The trial of a Honolulu businessman is providing a possible glimpse of Hawaii’s underworld

“The defendant used fear, violence and intimidation to get what he wanted,” Assistant U.S. Attorney William Akina said in his opening statement.

A sign for the Prince Jonah Kuhio Kalanianaole Federal Building and Courthouse is displayed outside the courthouse in Honolulu on Monday. Jennifer Kelleher / AP

HONOLULU — A U.S. prosecutor revealed a possible glimpse into Hawaii’s underworld on Monday as he outlined the crimes a Honolulu businessman is accused of orchestrating: the kidnapping of a 72-year-old accountant who owed a debt, the release of a toxic chemical into a rival’s nightclubs and the killing of his late son’s best friend, among them.

Michael Miske Jr. was arrested in 2020, along with seven people whom prosecutors described as associates. But following a series of guilty pleas by the others — including a plea deal signed by his half-brother on Saturday — the trial opened with Miske as the lone defendant.

“The defendant used fear, violence and intimidation to get what he wanted,” Assistant U.S. Attorney William Akina said in his opening statement. “What he wanted was money, control and revenge.”

Miske’s attorney, Michael Kennedy, painted a completely different picture of his client.

Miske, 49, wasn’t a crime lord, but rather a “self-made man” who, despite growing up “on the wrong side of the tracks,” successfully built a family business called Kamaʻaina Termite and Pest Control, Kennedy said in his opening statement.

The company saved iconic Hawaii structures and “cultural treasures,” including outdoor theater Waikiki Shell, ʻIolani Palace and the Polynesian Cultural Center, Kennedy said. Miske even fumigated a Honolulu concert hall for free after the city couldn’t afford the $200,000 estimate, Kennedy said.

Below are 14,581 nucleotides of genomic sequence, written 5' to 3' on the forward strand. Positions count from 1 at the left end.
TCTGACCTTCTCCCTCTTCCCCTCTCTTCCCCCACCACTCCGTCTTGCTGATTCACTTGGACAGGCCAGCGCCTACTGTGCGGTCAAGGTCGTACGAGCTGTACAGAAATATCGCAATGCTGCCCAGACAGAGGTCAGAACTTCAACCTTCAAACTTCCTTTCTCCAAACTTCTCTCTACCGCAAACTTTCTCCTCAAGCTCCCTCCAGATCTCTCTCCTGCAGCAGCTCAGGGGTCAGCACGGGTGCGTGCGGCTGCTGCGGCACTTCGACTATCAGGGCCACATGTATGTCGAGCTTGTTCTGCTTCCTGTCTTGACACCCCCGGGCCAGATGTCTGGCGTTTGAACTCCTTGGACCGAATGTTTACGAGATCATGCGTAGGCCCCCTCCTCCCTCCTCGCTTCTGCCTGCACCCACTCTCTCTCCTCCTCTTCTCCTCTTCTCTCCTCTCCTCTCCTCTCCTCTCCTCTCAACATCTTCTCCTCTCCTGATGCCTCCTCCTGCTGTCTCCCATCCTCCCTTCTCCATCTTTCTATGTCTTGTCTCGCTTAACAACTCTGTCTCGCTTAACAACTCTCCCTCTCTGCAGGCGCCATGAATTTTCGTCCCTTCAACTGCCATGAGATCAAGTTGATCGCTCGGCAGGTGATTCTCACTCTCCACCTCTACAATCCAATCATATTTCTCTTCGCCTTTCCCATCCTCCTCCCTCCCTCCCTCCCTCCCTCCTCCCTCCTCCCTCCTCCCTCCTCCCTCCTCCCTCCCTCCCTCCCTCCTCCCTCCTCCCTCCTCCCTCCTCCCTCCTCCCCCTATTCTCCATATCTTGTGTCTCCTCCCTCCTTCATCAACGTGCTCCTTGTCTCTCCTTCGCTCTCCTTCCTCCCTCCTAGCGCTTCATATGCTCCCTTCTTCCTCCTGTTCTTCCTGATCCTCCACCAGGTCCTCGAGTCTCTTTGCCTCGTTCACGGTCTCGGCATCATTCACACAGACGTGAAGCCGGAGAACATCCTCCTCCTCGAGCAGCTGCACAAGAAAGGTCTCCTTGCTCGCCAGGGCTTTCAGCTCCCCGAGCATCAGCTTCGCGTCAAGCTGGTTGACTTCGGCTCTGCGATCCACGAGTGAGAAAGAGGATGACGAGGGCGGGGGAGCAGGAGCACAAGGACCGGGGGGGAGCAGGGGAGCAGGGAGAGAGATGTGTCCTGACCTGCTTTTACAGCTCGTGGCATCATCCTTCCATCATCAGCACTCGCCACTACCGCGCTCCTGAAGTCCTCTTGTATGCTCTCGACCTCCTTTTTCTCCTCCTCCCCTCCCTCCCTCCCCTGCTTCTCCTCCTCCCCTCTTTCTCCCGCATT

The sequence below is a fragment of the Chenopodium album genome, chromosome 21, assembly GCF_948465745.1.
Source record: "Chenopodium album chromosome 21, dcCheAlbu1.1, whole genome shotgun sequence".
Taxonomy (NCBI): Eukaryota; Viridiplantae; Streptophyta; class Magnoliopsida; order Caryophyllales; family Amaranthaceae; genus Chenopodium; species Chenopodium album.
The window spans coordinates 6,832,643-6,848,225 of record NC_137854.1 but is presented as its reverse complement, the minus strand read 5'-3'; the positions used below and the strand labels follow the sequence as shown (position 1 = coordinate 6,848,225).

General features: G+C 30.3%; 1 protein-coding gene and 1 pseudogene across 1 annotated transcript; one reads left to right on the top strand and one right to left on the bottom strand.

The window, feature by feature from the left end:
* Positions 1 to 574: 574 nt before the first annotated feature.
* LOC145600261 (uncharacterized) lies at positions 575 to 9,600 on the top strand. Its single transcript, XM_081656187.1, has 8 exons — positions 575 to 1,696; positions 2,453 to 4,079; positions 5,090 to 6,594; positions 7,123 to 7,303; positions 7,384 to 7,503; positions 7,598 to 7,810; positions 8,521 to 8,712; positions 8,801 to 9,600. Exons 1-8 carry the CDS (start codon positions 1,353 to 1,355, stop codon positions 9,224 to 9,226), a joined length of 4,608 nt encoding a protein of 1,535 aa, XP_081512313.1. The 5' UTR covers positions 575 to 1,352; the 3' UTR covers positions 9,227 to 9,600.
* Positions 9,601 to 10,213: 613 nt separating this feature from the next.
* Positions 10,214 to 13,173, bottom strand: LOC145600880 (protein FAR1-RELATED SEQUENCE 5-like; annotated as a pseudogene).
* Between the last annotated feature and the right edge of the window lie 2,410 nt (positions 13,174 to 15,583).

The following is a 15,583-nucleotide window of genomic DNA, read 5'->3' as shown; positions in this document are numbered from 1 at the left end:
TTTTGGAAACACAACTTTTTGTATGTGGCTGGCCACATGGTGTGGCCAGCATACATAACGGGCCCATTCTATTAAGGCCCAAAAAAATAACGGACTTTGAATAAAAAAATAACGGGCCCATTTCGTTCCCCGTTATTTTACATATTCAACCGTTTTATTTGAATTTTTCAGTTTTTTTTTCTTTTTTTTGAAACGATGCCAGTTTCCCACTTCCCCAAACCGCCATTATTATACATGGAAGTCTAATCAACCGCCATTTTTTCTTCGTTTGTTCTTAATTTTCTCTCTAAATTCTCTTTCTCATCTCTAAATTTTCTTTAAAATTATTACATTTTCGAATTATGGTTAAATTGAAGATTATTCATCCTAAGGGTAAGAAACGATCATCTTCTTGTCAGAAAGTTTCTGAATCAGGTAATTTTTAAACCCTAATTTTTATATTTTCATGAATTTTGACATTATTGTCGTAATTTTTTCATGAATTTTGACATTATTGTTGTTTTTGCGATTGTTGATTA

Akina alleged that Miske also owned several nightclubs where disputes over bar tabs would be met with physical assault from his “thugs.” In addition, he made millions selling illegal commercial-grade aerial fireworks on the black market, Akina said.

The businessman also groomed people from his Waimanalo neighborhood to violently rob drug dealers and carry out other orders, the prosecutor said.

Akina said Miske ordered hits on people, and though many were never carried out, at least one was: the 2016 killing of Johnathan Fraser, best friend to Miske’s only son, Caleb. Miske had long thought Fraser was a bad influence on Caleb, and blamed Fraser when the friends got into a car crash in 2015 that led to Caleb’s death, Akina said.

“There could be only one price to pay for the death of the defendant’s son,” Akina said. “A life for a life.”

An indictment alleges that Miske purchased a boat to dump Fraser’s body into the ocean, though the body has never been found.

Kennedy told jurors on Monday that Miske didn’t blame Fraser for the crash and had nothing to do with his disappearance.

The people who will be testifying against Miske have something to gain from authorities, Kennedy said, referring to plea deals made by his alleged associates.

“Lies are going to rain down into this courtroom from that stand,” he said.

Testimony is scheduled to begin Tuesday.

Opening statements proceeded despite a motion filed Sunday night by Miske’s defense team. His attorneys argued that a new jury should be selected because Miske’s half-brother John Stancil pleaded guilty after a jury had been assembled and sworn and Miske’s daughter-in-law Delia Fabro Miske pleaded guilty after four days of jury selection.

Defense attorney Lynn Panagakos noted that Stancil pleaded guilty early Monday before the courthouse was even open to the public.

U.S. District Chief Judge Derrick Watson denied the motion.